So the test results are back.  It turns out I’m weird.  I know, I was shocked too.

The nice thing about being weird is that other weird people tend to like hanging out around you.  This adds up to a nice little weird community.  Weird communities are the best because they are just so interesting and if something isn’t interesting, I don’t even want a part of it.  Apparently not everyone feels this way, though.

Usually when you are weird, your family is weird too.  You might not notice it because they are probably a different kind of weird than you are, but trust me, they’re weird.

None of this was really a huge revelation to me.  I’ve been weird for a really long time.  It’s why the other girls in junior high were super mean to me and why I had very few friends in high school.  When you are a teenager, no one wants to be weird.   Interestingly, I’m pretty sure my weirdness is also why I had lots of amazing friends in college.  The thing that DID surprise me about being weird is that this rule of “weirdness attracts weirdness” also applies to livestock.

Did you know about this?

Neither did I.

I have already told you all about my super fancy chickens.  I have also told you about Special Chicken, who is very loved by Baby Snarky.  The chicken I have never told you about is Weird Chicken.

There is a reason I have not told you about Weird Chicken.  You see, chickens are not very smart.  This actually makes them pretty easy to work with.  When you get a new chicken you can just put it in your chicken coop at night.  When it wakes up in the morning, it thinks it has always lived there and will return there every night to sleep.  Easy peasy.  Also, all chickens act alike, so once you figure out how to deal with one chicken, you can pretty much deal with all chickens.  The only thing you really have to worry about is your chickens being too stupid to live.  They will literally just sit there while a fox or weasel casually picks them off one by one.


Because they are so not bright, it was hard for me to admit that there might be a weird chicken in my flock.  If chickens are stupid and can be weird, does that mean that my weirdness makes me less intelligent?  I figured I was safer not exploring that.

But Weird Chicken will not be ignored, so today I will write about her.

When I first bought Weird Chicken, she came with a group of her sisters.  They all look exactly the same and are supposed to be super calm, a little bit pretty, and easy to handle.  When these chickens were big enough to put out in the regular chicken coop with the big chickens, I did what I always do.  I waited until night, put them in the big chicken coop, and figured that was that.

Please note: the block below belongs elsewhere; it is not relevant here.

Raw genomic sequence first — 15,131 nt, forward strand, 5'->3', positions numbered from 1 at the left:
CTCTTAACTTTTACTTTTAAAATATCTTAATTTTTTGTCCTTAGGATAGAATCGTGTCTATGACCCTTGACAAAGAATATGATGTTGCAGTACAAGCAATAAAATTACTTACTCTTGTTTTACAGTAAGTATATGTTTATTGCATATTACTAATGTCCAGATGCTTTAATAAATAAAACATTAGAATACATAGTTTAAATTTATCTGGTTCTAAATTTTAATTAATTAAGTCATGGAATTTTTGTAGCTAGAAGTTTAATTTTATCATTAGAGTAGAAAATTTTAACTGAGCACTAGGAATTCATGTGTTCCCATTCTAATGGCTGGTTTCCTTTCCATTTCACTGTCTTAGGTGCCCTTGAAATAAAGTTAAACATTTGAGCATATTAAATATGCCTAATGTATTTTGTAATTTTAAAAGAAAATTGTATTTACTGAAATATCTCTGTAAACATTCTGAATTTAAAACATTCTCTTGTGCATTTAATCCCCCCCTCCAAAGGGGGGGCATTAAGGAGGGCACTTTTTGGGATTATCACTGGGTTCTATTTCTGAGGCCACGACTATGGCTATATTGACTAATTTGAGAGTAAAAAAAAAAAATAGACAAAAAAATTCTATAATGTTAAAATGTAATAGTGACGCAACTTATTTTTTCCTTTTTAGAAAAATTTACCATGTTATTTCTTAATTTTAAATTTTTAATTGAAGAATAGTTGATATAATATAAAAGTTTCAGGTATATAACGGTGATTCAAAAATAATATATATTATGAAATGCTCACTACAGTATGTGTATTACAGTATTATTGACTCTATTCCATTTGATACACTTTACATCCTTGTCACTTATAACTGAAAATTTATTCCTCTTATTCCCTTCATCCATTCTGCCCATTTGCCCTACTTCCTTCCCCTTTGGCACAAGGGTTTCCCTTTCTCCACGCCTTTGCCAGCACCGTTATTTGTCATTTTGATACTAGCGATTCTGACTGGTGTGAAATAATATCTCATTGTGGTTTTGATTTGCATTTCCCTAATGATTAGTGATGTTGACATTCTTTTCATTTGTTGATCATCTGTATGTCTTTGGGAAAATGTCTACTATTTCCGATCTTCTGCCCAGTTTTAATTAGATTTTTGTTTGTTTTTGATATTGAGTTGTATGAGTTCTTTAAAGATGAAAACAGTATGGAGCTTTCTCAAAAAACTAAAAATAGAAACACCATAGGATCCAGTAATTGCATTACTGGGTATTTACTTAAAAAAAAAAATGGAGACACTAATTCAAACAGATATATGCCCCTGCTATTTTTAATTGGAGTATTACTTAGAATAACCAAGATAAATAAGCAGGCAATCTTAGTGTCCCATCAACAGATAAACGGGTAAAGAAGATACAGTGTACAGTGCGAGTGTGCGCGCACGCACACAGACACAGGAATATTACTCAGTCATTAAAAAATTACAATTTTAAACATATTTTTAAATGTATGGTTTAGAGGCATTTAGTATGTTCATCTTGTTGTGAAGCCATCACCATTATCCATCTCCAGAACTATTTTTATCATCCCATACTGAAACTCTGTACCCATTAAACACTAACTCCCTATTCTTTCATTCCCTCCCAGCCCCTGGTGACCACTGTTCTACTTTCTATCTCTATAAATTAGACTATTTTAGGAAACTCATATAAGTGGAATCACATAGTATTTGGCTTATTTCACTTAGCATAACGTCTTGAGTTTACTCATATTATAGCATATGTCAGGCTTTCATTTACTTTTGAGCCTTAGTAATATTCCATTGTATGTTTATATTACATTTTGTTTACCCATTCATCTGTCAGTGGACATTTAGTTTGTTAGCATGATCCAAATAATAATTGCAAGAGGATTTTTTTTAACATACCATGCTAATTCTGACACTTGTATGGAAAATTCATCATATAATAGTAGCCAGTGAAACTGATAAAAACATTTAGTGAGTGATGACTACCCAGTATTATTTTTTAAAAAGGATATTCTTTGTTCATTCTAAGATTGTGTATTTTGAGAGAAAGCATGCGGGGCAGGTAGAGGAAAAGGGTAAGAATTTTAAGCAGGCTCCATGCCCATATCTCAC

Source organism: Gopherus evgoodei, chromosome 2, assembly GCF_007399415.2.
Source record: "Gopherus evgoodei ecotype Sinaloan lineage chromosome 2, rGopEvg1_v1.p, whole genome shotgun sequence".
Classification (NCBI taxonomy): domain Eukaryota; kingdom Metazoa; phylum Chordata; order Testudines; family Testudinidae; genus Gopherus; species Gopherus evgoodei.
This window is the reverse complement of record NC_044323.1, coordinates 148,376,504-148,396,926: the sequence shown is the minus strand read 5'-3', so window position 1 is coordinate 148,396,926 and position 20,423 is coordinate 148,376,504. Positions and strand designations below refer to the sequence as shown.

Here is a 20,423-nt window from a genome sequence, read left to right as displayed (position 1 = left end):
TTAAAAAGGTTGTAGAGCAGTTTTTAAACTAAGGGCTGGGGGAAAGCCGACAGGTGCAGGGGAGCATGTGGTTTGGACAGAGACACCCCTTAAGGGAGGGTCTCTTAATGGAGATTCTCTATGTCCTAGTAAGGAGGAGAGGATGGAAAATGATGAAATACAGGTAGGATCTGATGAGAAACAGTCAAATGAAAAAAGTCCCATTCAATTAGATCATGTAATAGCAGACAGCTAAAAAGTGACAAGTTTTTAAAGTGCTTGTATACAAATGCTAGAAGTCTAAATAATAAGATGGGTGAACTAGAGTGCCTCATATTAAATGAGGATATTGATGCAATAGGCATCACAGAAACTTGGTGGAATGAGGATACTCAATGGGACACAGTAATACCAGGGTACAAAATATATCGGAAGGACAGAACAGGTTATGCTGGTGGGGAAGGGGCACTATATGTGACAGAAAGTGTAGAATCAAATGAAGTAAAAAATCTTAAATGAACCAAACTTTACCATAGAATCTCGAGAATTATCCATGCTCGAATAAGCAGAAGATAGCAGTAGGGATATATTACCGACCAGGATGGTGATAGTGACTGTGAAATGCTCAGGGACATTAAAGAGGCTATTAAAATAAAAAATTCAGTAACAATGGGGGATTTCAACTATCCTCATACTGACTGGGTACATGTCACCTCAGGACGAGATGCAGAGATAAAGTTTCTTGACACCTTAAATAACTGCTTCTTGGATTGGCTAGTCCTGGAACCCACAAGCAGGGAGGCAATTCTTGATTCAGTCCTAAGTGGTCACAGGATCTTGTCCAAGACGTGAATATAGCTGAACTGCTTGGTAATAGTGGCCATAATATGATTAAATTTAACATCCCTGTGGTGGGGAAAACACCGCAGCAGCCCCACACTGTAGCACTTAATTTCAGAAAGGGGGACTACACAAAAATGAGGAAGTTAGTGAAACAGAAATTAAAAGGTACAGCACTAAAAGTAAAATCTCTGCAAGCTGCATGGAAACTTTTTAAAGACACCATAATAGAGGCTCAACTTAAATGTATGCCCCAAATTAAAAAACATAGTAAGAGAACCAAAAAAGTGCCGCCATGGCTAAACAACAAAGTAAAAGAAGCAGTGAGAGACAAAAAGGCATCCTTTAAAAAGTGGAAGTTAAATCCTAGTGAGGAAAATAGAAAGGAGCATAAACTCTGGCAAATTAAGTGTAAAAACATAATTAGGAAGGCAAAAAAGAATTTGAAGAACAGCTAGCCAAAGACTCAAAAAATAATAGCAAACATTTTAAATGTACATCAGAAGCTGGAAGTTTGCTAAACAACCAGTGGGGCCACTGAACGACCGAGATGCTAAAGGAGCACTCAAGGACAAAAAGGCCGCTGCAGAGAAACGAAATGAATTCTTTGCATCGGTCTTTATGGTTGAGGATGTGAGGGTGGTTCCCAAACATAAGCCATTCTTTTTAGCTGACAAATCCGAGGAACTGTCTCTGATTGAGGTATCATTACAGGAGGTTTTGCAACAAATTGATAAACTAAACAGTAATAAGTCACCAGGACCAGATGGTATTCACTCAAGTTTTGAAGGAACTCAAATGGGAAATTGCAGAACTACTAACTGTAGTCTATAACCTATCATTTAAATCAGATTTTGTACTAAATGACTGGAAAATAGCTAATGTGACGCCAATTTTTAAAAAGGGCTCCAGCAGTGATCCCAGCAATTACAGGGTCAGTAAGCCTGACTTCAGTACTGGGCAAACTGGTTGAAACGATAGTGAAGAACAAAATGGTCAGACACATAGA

That was not that.

After a day or two of figuring out the pecking order, all of the chickens settled in like I expected them to.  Except one chicken.  Every night when I would go to put the chickens away, I would find one chicken back at the baby chicken coop, waiting patiently for me to let her in.

I did not let her in.

Every night I would pick her up and carry her to the big chicken coop and tuck her in.  While I was carrying her back, she would look at me and say “But that is not where I belong.”

Okay, I know what you are thinking.  Don’t worry.  I know that the chicken wasn’t actually talking.  I’m weird, not crazy.  That is just what she SEEMED to be saying.

After a few weeks of this, I decided to clip her wings so that she could not fly over the fence to where the baby chicken coop was.  This is not as barbaric as it sounds.  I simply trimmed the feathers on one of her wings.  It’s like a haircut.  A haircut that inhibits your ability to fly.

Weird Chicken was determined, though.  Soon she would wait by the gate and sneakily race out as soon as I opened it.  She also found a new destination.  Weird chicken was now hanging out in the pig pen.


This was really scary for me at first because pigs are hungry all of the time.  They are also fairly intelligent so sometimes they get bored with their regular food.  I have read about pigs happily killing chickens that wander into their pen and enjoying a nice chicken dinner.  My pigs did not do this, however.  My pigs are raised in a larger pasture so apparently they are not as bored.  They happily welcomed Weird Chicken into their group.  Every night I would find her curled up with the pigs.  I would let out a deep sigh and trudge into the pig pasture where I would chase her around for about and hour before catching her and carrying her back to the big chicken coop.

Yeah, it was hilarious.

I was not laughing.

Every night when I brought her back to her home, Weird Chicken would look at me and say “But I am a pig!  These are my people. I don’t belong in a chicken coop!”